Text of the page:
Would you hire a person who has a liberal arts degree? | Page 4 | TigerDroppings.com

Posted byMessage
SlowFlowPro
Stanford Fan
Simple Solutions to Complex Probs
Member since Jan 2004
300946 posts
 Online 

re: Would you hire a person who has a liberal arts degree?


quote:

Maybe even location doesn't matter and businesses should actually get back to training employees rather than expecting colleges to do that?


meh

higher education has shifted and provides a lot of trade-based training. i'm not a fan, but it is what it is






Back to top
SlowFlowPro
Stanford Fan
Simple Solutions to Complex Probs
Member since Jan 2004
300946 posts
 Online 

re: Would you hire a person who has a liberal arts degree?


quote:

Me too, if that's my choices I'm hiring the one I can get the cheapest

oh my b i misunderstood

there are a lot of poor yale grads with BAs, fwiw. you may be able to snap em cheap!






Back to top
  Replies (0)
Hammertime
UNO Fan
apples
Member since Jan 2012
16951 posts

re: Would you hire a person who has a liberal arts degree?


I have a buddy that is one of the smarter people I know. He got a Philosophy degree with a History minor and has been a GM at Cane's for 8yrs. Chronic underachiever, key word chronic.

He wants to get a better, higher paying job now and realizes that his only redeeming quality is having been a manager at Cane's for so long






Back to top
  Replies (0)
DaSaltyTiger
LSU Fan
Alexandria/Pineville, LA area
Member since Dec 2004
4689 posts

re: Would you hire a person who has a liberal arts degree?


With the exception of some specialty degrees, most undergraduate degrees are general in nature with some additional focus on a specific academic area. The graduate has a well rounded education, and has demonstrated the disciplined to not only complete a degree program, but to work through a usually apathetic bureaucracy to get there. I am more concerned at that point as to how they did in their English classes (command of language is important), how well they can communicate, how well they can problem solve, and how well they can work with others. So, depending upon the job, yes, there are instances that I would hire a LA degree person.





Back to top
HarryBalzack
At your mom's
Member since Oct 2012
8947 posts

re: Would you hire a person who has a liberal arts degree?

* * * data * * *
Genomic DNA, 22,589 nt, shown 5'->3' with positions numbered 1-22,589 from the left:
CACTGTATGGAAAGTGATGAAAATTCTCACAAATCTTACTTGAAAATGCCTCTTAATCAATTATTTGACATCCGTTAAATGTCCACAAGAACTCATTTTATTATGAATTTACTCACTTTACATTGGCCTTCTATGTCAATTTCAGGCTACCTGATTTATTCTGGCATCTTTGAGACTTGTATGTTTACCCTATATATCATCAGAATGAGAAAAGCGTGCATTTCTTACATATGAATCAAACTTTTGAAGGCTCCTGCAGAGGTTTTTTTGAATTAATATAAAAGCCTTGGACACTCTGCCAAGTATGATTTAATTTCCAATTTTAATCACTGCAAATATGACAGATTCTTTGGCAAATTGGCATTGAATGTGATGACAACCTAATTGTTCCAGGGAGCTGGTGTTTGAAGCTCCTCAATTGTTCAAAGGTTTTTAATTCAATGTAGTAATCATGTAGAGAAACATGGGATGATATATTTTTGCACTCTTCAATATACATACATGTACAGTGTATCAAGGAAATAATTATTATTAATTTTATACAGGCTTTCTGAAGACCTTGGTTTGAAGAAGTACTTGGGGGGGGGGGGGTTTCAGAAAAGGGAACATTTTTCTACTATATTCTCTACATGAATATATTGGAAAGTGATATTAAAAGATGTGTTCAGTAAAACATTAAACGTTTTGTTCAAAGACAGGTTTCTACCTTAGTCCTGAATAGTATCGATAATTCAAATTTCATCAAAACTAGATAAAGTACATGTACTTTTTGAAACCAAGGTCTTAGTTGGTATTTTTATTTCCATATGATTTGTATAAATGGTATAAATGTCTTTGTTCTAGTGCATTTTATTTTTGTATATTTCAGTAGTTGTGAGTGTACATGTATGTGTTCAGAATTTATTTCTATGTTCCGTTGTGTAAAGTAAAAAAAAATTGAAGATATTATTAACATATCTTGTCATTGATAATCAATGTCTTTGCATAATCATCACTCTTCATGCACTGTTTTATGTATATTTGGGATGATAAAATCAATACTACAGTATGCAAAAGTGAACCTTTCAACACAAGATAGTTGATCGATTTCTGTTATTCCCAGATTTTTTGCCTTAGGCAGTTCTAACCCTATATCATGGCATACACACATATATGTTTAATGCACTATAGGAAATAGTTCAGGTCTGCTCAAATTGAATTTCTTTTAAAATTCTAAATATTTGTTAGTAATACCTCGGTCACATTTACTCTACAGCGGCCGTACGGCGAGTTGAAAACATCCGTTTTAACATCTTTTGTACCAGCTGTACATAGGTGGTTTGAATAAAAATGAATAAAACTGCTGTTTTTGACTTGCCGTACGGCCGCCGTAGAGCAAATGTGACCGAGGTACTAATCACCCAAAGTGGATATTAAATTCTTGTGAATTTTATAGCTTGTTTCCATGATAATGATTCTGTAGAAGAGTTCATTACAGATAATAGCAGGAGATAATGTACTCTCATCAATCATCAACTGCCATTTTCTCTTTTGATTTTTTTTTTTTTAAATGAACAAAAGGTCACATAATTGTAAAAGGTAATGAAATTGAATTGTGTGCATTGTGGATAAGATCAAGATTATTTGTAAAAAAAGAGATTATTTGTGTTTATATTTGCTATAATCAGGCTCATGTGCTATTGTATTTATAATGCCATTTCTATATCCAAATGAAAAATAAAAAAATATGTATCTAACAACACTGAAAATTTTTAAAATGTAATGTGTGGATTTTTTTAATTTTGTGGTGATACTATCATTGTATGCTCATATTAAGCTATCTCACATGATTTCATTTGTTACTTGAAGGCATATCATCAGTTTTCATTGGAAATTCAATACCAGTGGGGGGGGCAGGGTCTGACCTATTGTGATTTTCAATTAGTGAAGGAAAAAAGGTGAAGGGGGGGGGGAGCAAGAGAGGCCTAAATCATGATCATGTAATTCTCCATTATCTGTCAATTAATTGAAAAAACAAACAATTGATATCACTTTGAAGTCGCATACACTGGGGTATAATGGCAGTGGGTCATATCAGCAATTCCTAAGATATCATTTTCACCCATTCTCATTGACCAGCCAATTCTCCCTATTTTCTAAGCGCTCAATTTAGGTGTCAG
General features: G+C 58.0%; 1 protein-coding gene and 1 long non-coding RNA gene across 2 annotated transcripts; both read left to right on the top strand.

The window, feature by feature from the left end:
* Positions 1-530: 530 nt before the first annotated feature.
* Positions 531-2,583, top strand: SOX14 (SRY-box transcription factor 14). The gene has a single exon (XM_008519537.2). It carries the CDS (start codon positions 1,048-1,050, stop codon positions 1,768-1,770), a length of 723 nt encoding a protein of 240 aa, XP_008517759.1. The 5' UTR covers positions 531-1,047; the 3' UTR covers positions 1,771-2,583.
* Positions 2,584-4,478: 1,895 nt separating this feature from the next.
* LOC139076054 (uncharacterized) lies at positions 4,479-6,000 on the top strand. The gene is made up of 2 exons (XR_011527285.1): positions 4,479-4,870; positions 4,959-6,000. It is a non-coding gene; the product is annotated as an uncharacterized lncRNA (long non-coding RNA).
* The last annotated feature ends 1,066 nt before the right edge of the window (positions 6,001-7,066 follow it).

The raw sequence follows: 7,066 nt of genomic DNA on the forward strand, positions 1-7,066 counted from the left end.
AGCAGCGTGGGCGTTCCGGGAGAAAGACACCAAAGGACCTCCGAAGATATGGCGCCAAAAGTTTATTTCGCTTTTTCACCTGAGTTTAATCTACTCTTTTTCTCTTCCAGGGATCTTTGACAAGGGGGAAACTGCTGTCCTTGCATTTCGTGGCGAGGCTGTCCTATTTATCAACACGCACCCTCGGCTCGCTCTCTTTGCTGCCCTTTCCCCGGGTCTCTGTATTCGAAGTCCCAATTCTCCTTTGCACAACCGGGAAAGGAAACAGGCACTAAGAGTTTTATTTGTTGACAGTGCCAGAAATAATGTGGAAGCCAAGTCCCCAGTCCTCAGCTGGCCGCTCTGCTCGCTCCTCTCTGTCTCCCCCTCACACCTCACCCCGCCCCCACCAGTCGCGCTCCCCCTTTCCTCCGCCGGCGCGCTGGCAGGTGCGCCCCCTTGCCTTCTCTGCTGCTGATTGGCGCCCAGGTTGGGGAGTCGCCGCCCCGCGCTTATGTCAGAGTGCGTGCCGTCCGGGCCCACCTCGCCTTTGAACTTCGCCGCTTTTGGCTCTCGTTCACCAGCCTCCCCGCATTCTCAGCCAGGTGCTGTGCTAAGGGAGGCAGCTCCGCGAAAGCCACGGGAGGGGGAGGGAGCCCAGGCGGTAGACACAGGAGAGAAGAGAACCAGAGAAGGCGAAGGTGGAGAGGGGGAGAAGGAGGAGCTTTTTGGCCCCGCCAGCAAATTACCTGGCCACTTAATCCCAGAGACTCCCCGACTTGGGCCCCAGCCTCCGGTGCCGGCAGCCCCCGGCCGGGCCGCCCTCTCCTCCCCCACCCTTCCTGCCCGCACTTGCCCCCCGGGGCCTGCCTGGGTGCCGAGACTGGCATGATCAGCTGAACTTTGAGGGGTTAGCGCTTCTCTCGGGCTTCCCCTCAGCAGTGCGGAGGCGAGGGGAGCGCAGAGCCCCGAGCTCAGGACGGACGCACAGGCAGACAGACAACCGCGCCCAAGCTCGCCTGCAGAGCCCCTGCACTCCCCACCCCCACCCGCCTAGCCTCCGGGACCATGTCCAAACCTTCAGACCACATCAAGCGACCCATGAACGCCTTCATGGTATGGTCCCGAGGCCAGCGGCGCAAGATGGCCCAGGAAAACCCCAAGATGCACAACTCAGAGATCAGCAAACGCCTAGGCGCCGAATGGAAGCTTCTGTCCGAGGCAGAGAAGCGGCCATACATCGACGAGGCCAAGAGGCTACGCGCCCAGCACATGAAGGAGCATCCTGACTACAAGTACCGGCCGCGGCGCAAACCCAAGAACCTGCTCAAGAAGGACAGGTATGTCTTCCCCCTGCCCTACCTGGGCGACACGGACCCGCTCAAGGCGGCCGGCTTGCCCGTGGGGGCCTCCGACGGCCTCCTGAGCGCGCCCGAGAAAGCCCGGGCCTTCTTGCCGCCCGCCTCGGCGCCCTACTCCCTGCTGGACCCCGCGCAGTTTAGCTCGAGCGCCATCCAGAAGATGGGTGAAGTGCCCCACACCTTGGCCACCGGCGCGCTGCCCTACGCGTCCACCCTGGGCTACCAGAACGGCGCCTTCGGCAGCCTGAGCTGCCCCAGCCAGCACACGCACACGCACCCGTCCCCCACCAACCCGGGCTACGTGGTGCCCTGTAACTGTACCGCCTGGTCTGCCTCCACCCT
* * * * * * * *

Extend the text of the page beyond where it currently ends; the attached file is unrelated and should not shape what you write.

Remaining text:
Depends. If they have the skill set and work experience to do the job, yes. College is supposed to be about an education, not technical training. On the other hand, you don't want an English major designing a bridge, but if you're hiring for sales, business, finance, etc., what difference does it make?

I have a liberal arts degree and went for a job interview with a finance company - they tend to hire LA majors. There were about 30 of us there for the interview and we all introduced ourselves. 60% of them had finance/accounting/business degrees, the rest were from LA and assorted other backgrounds. After a little intro spiel on what they were looking for, they took us to a room to take a math test - amortizations, compounded interest, long division, percentages, and such, the kind of shite you do in finance. Of the 30 candidates, only about six of us passed the test. Only 2 of those six were finance/business/accounting majors.

That's not a knock against non-LA majors, but just an illustration of how many degrees don't translate into real-world applications. Funny that until the 1930s and 40s, "business schools" were the domain of for-profit school, like ITT Tech, Virginia College, and all those other joints that advertise on TV. Hell, an uncle of mine won what became Baylor University's business college in a mail-in sweepstakes, back in the early 1900s. Before 1950, most college graduates were liberal arts majors and they built American industry into the most powerful industrial economy in the world. Since the late 50s, business schools and their graduates have become integrated with the larger university community. American industry has also declined precipitously. I've no study to show that one caused the other, but it's an interesting correlation.